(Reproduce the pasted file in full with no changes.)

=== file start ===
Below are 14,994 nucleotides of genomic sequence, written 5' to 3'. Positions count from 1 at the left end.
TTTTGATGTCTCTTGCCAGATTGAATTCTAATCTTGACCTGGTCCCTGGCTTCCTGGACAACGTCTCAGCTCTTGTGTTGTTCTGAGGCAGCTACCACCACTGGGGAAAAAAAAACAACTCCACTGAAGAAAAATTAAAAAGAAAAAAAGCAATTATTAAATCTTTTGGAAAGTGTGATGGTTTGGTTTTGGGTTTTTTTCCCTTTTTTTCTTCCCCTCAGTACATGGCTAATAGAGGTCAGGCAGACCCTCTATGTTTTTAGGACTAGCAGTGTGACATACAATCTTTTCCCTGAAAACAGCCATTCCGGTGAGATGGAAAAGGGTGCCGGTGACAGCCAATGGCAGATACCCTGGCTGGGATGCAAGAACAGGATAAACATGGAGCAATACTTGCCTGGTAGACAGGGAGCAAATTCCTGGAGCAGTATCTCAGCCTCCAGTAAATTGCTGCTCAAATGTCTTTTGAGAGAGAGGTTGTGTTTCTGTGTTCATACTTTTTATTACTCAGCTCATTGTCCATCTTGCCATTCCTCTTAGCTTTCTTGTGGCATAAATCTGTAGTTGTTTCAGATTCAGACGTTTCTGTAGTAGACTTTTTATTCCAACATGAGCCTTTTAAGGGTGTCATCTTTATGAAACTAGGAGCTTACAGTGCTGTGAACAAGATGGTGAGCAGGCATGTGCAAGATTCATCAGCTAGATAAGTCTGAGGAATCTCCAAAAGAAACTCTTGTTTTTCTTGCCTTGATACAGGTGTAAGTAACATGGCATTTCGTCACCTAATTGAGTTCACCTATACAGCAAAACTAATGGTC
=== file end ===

Below are 14,994 nucleotides of genomic sequence, written 5' to 3'. Positions count from 1 at the left end.
TTTTGATGTCTCTTGCCAGATTGAATTCTAATCTTGACCTGGTCCCTGGCTTCCTGGACAACGTCTCAGCTCTTGTGTTGTTCTGAGGCAGCTACCACCACTGGGGAAAAAAAAACAACTCCACTGAAGAAAAATTAAAAAGAAAAAAAGCAATTATTAAATCTTTTGGAAAGTGTGATGGTTTGGTTTTGGGTTTTTTTCCCTTTTTTTCTTCCCCTCAGTACATGGCTAATAGAGGTCAGGCAGACCCTCTATGTTTTTAGGACTAGCAGTGTGACATACAATCTTTTCCCTGAAAACAGCCATTCCGGTGAGATGGAAAAGGGTGCCGGTGACAGCCAATGGCAGATACCCTGGCTGGGATGCAAGAACAGGATAAACATGGAGCAATACTTGCCTGGTAGACAGGGAGCAAATTCCTGGAGCAGTATCTCAGCCTCCAGTAAATTGCTGCTCAAATGTCTTTTGAGAGAGAGGTTGTGTTTCTGTGTTCATACTTTTTATTACTCAGCTCATTGTCCATCTTGCCATTCCTCTTAGCTTTCTTGTGGCATAAATCTGTAGTTGTTTCAGATTCAGACGTTTCTGTAGTAGACTTTTTATTCCAACATGAGCCTTTTAAGGGTGTCATCTTTATGAAACTAGGAGCTTACAGTGCTGTGAACAAGATGGTGAGCAGGCATGTGCAAGATTCATCAGCTAGATAAGTCTGAGGAATCTCCAAAAGAAACTCTTGTTTTTCTTGCCTTGATACAGGTGTAAGTAACATGGCATTTCGTCACCTAATTGAGTTCACCTATACAGCAAAACTAATGGTC